WIT Press

Cost-benefit Risk Of Renewable Energy


Free (open access)





Page Range

85 - 94




316 kb

Paper DOI



WIT Press


K.-J. Hsu


State-of-the-art economic analyses of renewable energy technologies (RETs) include using portfolio theory in renewable energy policy planning and using Monte-Carlo simulation to attain the risk profile of the technologies. Most economic analyses now co-list the risk index and GWP index as results of research/policy planning reports. After examining the variants of economic models for RETs, the risk dimensions of traditional energies and RETs were compared. The asymmetry risks allocated between traditional energy and RETs were shown. Combining these asymmetry risk allocations, a project-based RETs financial feasibility model which simultaneously integrates cost and risk information with respect to renewable and traditional energy technologies, was developed. Results of the analysis showed that the risk premium of traditional energies should include the effects of the escalation and volatility of fuel prices. On a national/regional level, the subsidy of fossil fuels for traditional energy production, which is embedded in the economic development policy, should be recovered and the degree to which investment of RETs improved the efficiency of cost-risk portfolio should be measured. On a project-based level, the effect of fuel price escalation and the saving of cost of risk-mitigation should be included. Keywords: energy economics, project-based analysis, economic feasibility, risk evaluation, energy risk. 1 Introduction When analyzing the economic feasibility of a renewable energy technology, both negative externality and price risk of traditional energy technologies (TETs) are major concerns, as well as the difficulty regarding integration into the evaluation model. Hsu et al. [1] used life cycle cost analysis and a saving-to-investment ratio to analyze the empirical data of a residential BIPV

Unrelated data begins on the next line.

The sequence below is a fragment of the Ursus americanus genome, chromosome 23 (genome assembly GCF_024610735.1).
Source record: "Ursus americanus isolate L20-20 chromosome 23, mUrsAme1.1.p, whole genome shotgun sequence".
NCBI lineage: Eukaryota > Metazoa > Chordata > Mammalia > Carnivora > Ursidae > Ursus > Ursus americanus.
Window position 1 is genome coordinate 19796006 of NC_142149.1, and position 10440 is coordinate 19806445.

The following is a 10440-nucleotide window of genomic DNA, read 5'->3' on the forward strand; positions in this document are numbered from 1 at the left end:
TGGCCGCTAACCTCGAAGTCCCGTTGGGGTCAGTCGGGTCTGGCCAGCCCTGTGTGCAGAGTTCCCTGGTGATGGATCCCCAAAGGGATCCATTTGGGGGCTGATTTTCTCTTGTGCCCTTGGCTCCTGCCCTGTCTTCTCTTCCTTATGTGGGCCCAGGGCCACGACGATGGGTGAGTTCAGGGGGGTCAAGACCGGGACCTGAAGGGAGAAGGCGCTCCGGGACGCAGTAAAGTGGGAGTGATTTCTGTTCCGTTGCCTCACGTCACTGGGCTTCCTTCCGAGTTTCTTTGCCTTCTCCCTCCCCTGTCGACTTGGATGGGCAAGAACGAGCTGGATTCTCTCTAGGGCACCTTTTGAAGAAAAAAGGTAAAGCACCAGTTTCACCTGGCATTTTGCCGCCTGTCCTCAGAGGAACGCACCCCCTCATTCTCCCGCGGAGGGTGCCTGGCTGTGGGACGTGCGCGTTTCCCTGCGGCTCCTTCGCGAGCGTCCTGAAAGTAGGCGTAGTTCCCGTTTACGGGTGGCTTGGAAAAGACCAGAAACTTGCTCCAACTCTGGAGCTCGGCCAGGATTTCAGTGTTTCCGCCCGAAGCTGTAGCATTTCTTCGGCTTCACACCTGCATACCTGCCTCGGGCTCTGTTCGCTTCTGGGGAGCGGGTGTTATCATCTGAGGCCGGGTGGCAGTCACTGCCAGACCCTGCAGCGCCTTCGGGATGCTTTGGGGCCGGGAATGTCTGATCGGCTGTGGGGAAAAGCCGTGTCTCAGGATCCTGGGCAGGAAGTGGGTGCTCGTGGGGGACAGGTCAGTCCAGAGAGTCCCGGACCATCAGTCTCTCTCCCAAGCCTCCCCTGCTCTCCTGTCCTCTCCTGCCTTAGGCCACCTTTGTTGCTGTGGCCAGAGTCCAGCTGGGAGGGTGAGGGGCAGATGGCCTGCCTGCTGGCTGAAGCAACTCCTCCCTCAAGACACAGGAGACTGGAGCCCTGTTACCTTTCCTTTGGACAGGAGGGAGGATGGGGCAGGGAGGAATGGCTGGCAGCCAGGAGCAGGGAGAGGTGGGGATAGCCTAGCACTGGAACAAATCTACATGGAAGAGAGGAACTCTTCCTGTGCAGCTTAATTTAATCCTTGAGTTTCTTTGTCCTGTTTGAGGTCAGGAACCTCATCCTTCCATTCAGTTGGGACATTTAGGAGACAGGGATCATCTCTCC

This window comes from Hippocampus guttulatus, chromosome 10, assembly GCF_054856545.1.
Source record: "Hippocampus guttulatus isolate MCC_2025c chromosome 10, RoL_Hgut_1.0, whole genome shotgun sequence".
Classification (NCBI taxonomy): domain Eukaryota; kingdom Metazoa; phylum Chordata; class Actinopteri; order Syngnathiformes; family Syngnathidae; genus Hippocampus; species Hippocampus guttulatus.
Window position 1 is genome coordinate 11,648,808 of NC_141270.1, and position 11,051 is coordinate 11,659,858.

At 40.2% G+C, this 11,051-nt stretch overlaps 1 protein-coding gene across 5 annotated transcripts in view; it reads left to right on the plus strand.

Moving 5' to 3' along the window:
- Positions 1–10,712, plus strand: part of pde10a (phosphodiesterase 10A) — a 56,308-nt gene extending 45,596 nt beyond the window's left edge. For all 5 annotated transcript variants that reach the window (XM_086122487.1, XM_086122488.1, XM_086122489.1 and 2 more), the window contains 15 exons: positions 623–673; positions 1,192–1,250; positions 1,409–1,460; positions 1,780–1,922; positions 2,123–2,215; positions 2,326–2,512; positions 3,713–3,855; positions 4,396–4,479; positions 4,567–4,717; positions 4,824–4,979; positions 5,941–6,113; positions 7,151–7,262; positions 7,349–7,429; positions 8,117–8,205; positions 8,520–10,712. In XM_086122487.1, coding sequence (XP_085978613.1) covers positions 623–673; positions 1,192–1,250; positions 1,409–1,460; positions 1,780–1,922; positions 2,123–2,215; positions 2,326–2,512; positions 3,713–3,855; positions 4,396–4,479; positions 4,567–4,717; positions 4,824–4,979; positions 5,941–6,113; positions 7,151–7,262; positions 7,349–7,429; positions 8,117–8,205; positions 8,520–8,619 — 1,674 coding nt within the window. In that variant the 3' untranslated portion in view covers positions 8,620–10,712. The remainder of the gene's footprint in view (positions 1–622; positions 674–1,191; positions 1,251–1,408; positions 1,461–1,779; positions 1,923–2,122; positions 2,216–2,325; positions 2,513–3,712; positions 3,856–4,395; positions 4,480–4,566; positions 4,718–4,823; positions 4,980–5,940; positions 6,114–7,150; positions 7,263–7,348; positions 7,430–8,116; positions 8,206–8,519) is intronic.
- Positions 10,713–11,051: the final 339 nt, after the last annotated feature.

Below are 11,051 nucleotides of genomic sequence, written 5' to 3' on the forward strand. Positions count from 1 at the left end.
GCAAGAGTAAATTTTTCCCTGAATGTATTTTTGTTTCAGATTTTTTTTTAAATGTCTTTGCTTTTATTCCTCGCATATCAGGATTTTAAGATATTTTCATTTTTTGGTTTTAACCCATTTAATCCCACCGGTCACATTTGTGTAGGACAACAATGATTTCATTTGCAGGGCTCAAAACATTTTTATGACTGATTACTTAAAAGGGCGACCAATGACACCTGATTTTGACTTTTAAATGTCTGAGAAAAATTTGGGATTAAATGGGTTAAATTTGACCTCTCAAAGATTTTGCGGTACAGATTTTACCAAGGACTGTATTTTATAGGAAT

energy economics, project-based analysis, economic feasibility, riskevaluation, energy risk